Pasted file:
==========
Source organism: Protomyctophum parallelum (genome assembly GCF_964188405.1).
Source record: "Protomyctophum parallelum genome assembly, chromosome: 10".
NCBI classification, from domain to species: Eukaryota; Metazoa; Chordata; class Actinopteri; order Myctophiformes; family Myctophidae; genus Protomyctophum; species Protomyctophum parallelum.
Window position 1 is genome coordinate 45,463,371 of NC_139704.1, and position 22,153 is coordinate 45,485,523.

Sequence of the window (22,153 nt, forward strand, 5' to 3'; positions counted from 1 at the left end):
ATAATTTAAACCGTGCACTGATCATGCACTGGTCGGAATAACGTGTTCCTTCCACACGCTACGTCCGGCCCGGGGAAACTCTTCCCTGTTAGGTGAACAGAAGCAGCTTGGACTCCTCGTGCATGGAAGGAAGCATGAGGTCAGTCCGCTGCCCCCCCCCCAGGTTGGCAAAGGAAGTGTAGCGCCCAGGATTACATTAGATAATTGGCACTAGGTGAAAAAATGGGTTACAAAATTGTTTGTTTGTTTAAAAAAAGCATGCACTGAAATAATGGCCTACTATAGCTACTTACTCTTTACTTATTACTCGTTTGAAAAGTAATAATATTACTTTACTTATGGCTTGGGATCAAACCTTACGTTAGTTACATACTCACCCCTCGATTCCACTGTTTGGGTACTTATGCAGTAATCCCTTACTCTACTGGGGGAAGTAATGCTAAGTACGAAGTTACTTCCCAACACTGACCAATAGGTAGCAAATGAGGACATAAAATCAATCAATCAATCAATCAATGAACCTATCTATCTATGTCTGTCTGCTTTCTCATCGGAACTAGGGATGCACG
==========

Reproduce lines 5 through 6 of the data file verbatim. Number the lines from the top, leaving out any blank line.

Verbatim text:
Sequence of the window (22,153 nt, forward strand, 5' to 3'; positions counted from 1 at the left end):
ATAATTTAAACCGTGCACTGATCATGCACTGGTCGGAATAACGTGTTCCTTCCACACGCTACGTCCGGCCCGGGGAAACTCTTCCCTGTTAGGTGAACAGAAGCAGCTTGGACTCCTCGTGCATGGAAGGAAGCATGAGGTCAGTCCGCTGCCCCCCCCCCAGGTTGGCAAAGGAAGTGTAGCGCCCAGGATTACATTAGATAATTGGCACTAGGTGAAAAAATGGGTTACAAAATTGTTTGTTTGTTTAAAAAAAGCATGCACTGAAATAATGGCCTACTATAGCTACTTACTCTTTACTTATTACTCGTTTGAAAAGTAATAATATTACTTTACTTATGGCTTGGGATCAAACCTTACGTTAGTTACATACTCACCCCTCGATTCCACTGTTTGGGTACTTATGCAGTAATCCCTTACTCTACTGGGGGAAGTAATGCTAAGTACGAAGTTACTTCCCAACACTGACCAATAGGTAGCAAATGAGGACATAAAATCAATCAATCAATCAATCAATGAACCTATCTATCTATGTCTGTCTGCTTTCTCATCGGAACTAGGGATGCACG